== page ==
Feingold talks about election, Walker and disappearing senators - WKOW 27: Madison, WI Breaking News, Weather and Sports

Feingold talks about election, Walker and disappearing senators

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By Bob Schaper - bio | email | Twitter | Facebook

MADISON (WKOW) -- In one of his first televised interviews since leaving office, former Sen. Russ Feingold says "he's well aware" that for the first time in 28 years he isn't an elected official.

But that's not stopping him from talking like one -- or from blasting the Republican administration that's running the state.

"He has damaged our state for many years to come," Feingold said, referring to Gov. Scott Walker. "And that's something that's not worth it for whatever political agenda or fantasy he might have about his future."

Feingold said his election defeat to Sen. Ron Johnson last November had nothing to do with partisanship or anything else.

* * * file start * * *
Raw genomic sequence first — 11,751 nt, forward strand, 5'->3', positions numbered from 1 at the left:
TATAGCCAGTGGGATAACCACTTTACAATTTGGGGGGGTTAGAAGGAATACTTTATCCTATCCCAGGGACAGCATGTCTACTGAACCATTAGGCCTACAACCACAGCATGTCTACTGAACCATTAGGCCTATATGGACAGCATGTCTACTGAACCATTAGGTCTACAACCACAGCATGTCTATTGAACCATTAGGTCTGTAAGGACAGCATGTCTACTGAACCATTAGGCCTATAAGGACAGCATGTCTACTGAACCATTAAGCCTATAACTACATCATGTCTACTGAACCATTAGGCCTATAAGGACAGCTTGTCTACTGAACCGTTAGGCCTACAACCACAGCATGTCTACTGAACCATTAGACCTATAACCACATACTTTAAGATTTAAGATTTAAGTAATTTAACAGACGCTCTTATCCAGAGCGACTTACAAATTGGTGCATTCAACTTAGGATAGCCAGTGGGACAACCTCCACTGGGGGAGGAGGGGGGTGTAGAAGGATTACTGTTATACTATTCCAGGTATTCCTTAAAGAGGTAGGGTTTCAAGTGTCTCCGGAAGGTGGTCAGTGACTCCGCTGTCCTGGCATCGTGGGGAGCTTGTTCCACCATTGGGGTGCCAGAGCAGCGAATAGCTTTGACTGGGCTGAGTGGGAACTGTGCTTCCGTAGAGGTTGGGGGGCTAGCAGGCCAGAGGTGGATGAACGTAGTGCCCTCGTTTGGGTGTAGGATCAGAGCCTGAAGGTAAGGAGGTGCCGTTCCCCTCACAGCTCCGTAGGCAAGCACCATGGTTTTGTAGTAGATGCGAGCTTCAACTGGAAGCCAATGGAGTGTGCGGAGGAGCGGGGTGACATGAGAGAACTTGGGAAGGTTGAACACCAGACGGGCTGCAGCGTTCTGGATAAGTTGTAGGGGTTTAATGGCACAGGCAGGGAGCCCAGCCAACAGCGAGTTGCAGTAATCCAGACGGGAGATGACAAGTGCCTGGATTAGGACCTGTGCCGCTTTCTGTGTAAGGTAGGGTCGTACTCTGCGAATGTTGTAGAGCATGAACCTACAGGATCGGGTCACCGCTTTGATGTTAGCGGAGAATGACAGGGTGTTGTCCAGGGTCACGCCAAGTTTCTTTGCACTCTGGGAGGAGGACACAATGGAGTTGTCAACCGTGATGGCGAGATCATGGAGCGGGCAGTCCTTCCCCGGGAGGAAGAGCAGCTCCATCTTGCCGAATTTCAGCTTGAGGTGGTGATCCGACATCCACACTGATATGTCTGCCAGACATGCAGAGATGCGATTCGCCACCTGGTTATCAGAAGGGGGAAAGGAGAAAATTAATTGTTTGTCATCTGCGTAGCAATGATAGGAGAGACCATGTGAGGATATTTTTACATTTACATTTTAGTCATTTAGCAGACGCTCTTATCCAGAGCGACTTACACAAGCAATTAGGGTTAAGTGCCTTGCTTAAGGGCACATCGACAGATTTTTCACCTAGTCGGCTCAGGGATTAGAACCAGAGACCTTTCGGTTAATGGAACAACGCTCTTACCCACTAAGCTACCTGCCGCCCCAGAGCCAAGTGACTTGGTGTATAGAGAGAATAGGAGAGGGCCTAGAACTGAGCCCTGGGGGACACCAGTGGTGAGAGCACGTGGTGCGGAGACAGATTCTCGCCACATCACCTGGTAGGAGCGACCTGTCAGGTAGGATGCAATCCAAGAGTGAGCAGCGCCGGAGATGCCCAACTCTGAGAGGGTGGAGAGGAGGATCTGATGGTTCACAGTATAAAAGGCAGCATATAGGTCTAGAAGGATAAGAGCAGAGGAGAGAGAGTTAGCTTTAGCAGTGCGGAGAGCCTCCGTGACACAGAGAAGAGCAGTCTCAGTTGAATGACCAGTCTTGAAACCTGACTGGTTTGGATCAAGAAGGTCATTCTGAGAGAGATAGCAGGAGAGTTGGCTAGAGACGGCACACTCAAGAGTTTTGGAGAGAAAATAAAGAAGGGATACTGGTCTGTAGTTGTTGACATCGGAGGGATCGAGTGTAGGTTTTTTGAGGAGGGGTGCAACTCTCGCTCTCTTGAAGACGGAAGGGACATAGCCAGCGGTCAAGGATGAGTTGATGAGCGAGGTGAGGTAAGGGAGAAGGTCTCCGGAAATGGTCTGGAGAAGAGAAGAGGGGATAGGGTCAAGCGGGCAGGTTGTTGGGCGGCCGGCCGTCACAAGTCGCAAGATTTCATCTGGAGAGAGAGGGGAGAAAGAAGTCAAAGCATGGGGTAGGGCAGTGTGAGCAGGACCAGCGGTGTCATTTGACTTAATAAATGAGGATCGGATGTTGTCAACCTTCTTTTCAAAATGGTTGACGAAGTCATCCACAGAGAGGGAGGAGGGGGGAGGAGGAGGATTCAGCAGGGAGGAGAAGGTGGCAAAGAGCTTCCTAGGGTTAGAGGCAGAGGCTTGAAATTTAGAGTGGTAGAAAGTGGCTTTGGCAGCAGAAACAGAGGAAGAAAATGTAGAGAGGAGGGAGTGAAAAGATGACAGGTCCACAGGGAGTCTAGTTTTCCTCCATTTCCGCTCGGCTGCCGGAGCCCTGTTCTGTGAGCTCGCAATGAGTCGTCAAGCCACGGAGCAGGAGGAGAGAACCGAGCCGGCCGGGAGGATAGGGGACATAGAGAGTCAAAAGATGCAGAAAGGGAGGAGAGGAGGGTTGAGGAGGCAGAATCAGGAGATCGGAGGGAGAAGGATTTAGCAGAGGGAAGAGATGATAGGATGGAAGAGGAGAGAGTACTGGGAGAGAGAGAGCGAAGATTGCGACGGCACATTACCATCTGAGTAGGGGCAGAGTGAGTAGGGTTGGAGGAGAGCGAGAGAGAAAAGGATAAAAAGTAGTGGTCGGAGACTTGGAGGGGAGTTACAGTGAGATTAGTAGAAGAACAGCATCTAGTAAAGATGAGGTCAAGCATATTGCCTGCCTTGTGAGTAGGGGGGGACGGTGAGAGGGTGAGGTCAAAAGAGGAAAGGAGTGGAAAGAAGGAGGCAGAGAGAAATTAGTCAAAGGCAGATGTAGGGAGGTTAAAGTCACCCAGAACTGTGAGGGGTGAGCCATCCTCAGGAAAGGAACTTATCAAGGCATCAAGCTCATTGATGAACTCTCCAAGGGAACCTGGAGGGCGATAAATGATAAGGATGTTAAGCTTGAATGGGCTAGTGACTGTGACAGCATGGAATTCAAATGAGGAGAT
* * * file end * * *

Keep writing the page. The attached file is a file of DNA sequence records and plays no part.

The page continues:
"It was a sweeping election that had very little to do with individuals," he said.

As for his plans, he refused to rule in or out a future run for public office.

"Some of (being a senator) I miss, some of it I'm really happy about," he said. "But life goes on and I have a good life, so I'm happy."

 These days, Feingold is concentrating on his new political action committee, Progressives United. The group's goal is to stop the corporate influence on American politics.

"What better illustration from our own state, some guy who's been a governor for just a few weeks -- he hasn't even shown he can pass one state budget -- decides to rip our state to shreds," Feingold said. "That's what big money can do."

He also pointed to a prank call Walker took last week, in which he thought he was talking to billionaire David Koch, a major campaign contributor to Republican causes.

"To speak the way Gov. Walker did to this guy, to act like he was part of this guy's agenda, rather than Wisconsin's agenda, was to me one of the most embarrassing moments in the history of our state," Feingold said.

As for the 14 Democratic senators who fled the state to avoid a showdown on Walker's budget repair bill, Feingold said it was an unusual situation that would not likely repeat itself.

"What they're doing is to stop what is essentially a fraud."

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